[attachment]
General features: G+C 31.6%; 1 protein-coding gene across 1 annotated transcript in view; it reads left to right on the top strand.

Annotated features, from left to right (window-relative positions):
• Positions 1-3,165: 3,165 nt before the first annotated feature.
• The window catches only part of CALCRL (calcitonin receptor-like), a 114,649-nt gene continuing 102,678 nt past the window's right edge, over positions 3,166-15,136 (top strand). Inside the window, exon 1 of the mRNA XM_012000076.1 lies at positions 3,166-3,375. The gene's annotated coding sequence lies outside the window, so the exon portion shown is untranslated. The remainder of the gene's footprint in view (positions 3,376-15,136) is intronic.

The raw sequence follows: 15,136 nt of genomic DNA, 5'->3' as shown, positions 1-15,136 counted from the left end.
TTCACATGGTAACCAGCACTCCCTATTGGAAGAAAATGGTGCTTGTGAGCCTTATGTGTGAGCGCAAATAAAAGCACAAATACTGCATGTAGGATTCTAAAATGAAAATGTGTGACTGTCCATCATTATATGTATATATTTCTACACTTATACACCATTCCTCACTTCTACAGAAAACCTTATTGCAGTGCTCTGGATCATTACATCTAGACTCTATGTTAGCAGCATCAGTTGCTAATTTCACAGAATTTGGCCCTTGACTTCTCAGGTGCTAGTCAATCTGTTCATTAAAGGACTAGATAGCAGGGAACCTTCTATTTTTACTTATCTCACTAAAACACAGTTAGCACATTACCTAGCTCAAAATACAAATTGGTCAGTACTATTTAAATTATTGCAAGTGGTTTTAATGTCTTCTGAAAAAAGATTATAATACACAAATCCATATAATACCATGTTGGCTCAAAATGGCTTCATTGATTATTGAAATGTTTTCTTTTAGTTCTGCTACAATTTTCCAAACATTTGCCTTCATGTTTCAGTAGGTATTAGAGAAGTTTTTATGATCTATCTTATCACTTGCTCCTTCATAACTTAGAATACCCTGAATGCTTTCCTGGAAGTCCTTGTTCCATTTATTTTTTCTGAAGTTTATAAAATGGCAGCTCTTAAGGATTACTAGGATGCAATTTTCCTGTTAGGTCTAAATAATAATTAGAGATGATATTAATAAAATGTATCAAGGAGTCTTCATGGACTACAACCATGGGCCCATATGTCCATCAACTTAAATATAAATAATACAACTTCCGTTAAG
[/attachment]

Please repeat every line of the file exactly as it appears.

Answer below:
General features: G+C 31.6%; 1 protein-coding gene across 1 annotated transcript in view; it reads left to right on the top strand.

Annotated features, from left to right (window-relative positions):
• Positions 1-3,165: 3,165 nt before the first annotated feature.
• The window catches only part of CALCRL (calcitonin receptor-like), a 114,649-nt gene continuing 102,678 nt past the window's right edge, over positions 3,166-15,136 (top strand). Inside the window, exon 1 of the mRNA XM_012000076.1 lies at positions 3,166-3,375. The gene's annotated coding sequence lies outside the window, so the exon portion shown is untranslated. The remainder of the gene's footprint in view (positions 3,376-15,136) is intronic.

The raw sequence follows: 15,136 nt of genomic DNA, 5'->3' as shown, positions 1-15,136 counted from the left end.
TTCACATGGTAACCAGCACTCCCTATTGGAAGAAAATGGTGCTTGTGAGCCTTATGTGTGAGCGCAAATAAAAGCACAAATACTGCATGTAGGATTCTAAAATGAAAATGTGTGACTGTCCATCATTATATGTATATATTTCTACACTTATACACCATTCCTCACTTCTACAGAAAACCTTATTGCAGTGCTCTGGATCATTACATCTAGACTCTATGTTAGCAGCATCAGTTGCTAATTTCACAGAATTTGGCCCTTGACTTCTCAGGTGCTAGTCAATCTGTTCATTAAAGGACTAGATAGCAGGGAACCTTCTATTTTTACTTATCTCACTAAAACACAGTTAGCACATTACCTAGCTCAAAATACAAATTGGTCAGTACTATTTAAATTATTGCAAGTGGTTTTAATGTCTTCTGAAAAAAGATTATAATACACAAATCCATATAATACCATGTTGGCTCAAAATGGCTTCATTGATTATTGAAATGTTTTCTTTTAGTTCTGCTACAATTTTCCAAACATTTGCCTTCATGTTTCAGTAGGTATTAGAGAAGTTTTTATGATCTATCTTATCACTTGCTCCTTCATAACTTAGAATACCCTGAATGCTTTCCTGGAAGTCCTTGTTCCATTTATTTTTTCTGAAGTTTATAAAATGGCAGCTCTTAAGGATTACTAGGATGCAATTTTCCTGTTAGGTCTAAATAATAATTAGAGATGATATTAATAAAATGTATCAAGGAGTCTTCATGGACTACAACCATGGGCCCATATGTCCATCAACTTAAATATAAATAATACAACTTCCGTTAAG